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“Rush” Ron Howard’s Best Film Since “Apollo 13”

Rush
Ron Howard is one of the most difficult directors to pin down. Lacking a distinct style apart from an artificial, awe shucks feeling that’s stuck with him since his Opie Taylor days, Howard’s films are all over the place. From the terrible (“The Dilemma”) to the fantastic (“Apollo 13”) and even the let’s give him an Oscar just because (“A Beautiful Mind”), the only certainty with the man is you have no idea what you’re going to get with him. It’s one of the reasons “Rush” is so good; you’re forced to ask yourself if this is really a Ron Howard film.

Based on the true story of race car drivers Niki Lauda (Daniel Bruel) and James Hunt (Chris Hemsworth), the film finds the pair in the sixth year of a rivalty that’s spanned their racing careers, from Formula 3 all the way to Formula 1. They’re perfect foibles: the cold, calculating Lauda is all business. Hunt loves to sleep around and party, living on the edge both in the car and out of it. To be around in 1976, watching these two compete for the championship must have been a sight to behold.

The only drawback, oddly enough, are the race sequences. They’re some of the most stylish and exciting sequences Howard’s ever lensed, but the races don’t capture how dangerous those cars were back then. “Grand Prix,” the 1966 John Frankenheimer film (and one that “Rush” takes a few cues from) is to this day the torch-bearer for exciting race scenes. But the races aren’t what make “Rush” so entertaining. It’s what those races do to the drivers. Hunt throws up before getting in the car and has a nervous habit of playing with his zippo lighter. Lauda retreats into his shell, focusing only on the race and nothing else, cursing happiness as a weakness.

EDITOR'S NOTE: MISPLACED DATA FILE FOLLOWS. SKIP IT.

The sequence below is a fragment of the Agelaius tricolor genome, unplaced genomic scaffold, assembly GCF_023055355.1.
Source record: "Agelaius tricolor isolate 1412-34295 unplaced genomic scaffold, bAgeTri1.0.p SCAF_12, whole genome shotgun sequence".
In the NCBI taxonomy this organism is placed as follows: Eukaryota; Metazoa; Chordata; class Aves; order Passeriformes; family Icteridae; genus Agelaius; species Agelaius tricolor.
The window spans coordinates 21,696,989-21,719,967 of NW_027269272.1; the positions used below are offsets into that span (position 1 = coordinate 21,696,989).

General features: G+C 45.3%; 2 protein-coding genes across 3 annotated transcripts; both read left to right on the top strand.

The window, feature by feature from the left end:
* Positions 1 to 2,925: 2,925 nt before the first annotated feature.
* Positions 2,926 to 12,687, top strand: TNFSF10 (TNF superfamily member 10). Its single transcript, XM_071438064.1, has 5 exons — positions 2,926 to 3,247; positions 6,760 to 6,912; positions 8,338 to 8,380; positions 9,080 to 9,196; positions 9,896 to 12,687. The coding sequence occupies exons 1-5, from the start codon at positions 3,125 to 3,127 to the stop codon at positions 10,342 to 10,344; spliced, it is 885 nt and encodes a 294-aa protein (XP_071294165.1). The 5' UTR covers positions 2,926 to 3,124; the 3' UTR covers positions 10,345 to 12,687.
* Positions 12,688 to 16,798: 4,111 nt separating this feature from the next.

Hemsworth, ramping up the charisma that made him a star with “Thor,” proves once and for all he can carry a film that doesn’t involve superheroes. Bruel, whose performance as the Nazi sniper in “Inglorious Basterds” now plays like a trial run for his portrayal of Lauda, takes things up a level as well. Peter Morgan, who also wrote Howard’s “Frost/Nixon,” has crafted his most commercial script to date. The best screenwriter of biopics (and in general) around, Morgan sometimes gets lost in his character’s words, letting them ramble on about things and ideas that enhance a performance but don’t do a lot for the film itself. “Rush” is more streamlined; a perfect mix of action and drama, making it his best work to date.

There’s a long way to go before Academy Awards season heats up, but “Rush” has, for lack of a better pun, raced into the pack of contenders. Chances are it won’t win any major awards, but Morgan’s fantastic script is almost a lock for a nomination, and Ron Howard has made his best film since “Apollo 13,” which came out way back in 1995.

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